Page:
WASHINGTON — The U.S. lambastes and strong-arms countries that help drug lords and millionaire investors hide their money from tax collectors. Critics say it should look closer to home.
America itself is emerging as a top tax haven alongside the likes of Switzerland, the Cayman Islands and Panama, those seeking reform of the international tax system say. And states such as Delaware, Nevada, South Dakota and Wyoming, in particular, are competing with each other to provide foreigners with the secrecy they crave.
“There’s a big neon sign saying the U.S. is open to tax cheats,” says John Christensen, executive director of the Tax Justice Network.
America’s openness to foreign tax evaders is coming under new scrutiny after the leak this week of 11.5 million confidential documents from a Panamanian law firm. The Panama Papers show how some of the world’s richest people hide assets in shell companies to avoid paying taxes.
Christensen’s group, which campaigns for a global crackdown on tax evaders, says the United States ranks third in the world in financial secrecy, behind Switzerland and Hong Kong but ahead of notorious tax havens such as the Cayman Islands and Luxembourg.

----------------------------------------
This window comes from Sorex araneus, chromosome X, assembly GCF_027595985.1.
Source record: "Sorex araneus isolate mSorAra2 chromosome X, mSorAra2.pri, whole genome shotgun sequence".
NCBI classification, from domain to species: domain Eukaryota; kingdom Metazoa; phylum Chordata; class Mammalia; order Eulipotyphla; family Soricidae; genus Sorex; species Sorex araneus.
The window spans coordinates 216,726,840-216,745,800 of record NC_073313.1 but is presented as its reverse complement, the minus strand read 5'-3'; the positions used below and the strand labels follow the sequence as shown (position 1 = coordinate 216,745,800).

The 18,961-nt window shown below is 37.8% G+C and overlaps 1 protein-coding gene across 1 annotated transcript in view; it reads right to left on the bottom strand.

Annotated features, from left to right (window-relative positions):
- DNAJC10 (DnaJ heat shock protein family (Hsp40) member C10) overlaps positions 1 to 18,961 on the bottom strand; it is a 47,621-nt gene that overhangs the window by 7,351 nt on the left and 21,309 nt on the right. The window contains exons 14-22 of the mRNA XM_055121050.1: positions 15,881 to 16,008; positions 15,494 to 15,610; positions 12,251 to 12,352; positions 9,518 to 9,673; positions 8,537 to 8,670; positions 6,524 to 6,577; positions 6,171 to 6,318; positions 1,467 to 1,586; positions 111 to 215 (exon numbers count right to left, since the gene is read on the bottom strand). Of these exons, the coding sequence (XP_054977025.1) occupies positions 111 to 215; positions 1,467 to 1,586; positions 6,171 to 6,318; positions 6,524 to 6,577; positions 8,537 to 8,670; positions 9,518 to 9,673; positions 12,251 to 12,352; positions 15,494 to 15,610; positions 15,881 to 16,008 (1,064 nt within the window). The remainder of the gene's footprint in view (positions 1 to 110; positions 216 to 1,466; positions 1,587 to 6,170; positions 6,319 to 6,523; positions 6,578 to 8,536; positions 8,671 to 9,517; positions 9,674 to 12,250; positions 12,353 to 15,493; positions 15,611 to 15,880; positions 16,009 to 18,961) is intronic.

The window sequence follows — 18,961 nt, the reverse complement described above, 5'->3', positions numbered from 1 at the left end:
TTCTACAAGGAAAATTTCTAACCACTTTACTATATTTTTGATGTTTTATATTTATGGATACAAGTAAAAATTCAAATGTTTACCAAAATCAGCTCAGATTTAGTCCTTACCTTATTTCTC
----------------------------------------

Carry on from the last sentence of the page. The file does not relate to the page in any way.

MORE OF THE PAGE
Under a 2010 law, passed after it was learned that the Swiss bank UBS helped thousands of Americans evade U.S. taxes, the United States demands that banks and other financial institutions disclose information on Americans abroad to make sure they pay their U.S. taxes.
But the U.S. doesn’t automatically return the favor.
More than 90 countries have signed on to a 2014 information-sharing agreement set up by the Organization for Economic Cooperation and Development; the U.S. is among the few that haven’t joined. American banks don’t even collect the kind of information foreign countries would need to identify tax dodgers.
“The banking lobby has resisted changes in the law that would allow more sharing of data,” says Peter Cotorceanu, a Zurich-based lawyer who specializes in private banking.
In a report last year, the Tax Justice Network complained that “Washington’s independent-minded approach risks tearing a giant hole in international efforts to crack down on tax evasion, money laundering and financial crime.” It said foreign elites have “used the United States as a bolt-hole for looted wealth.”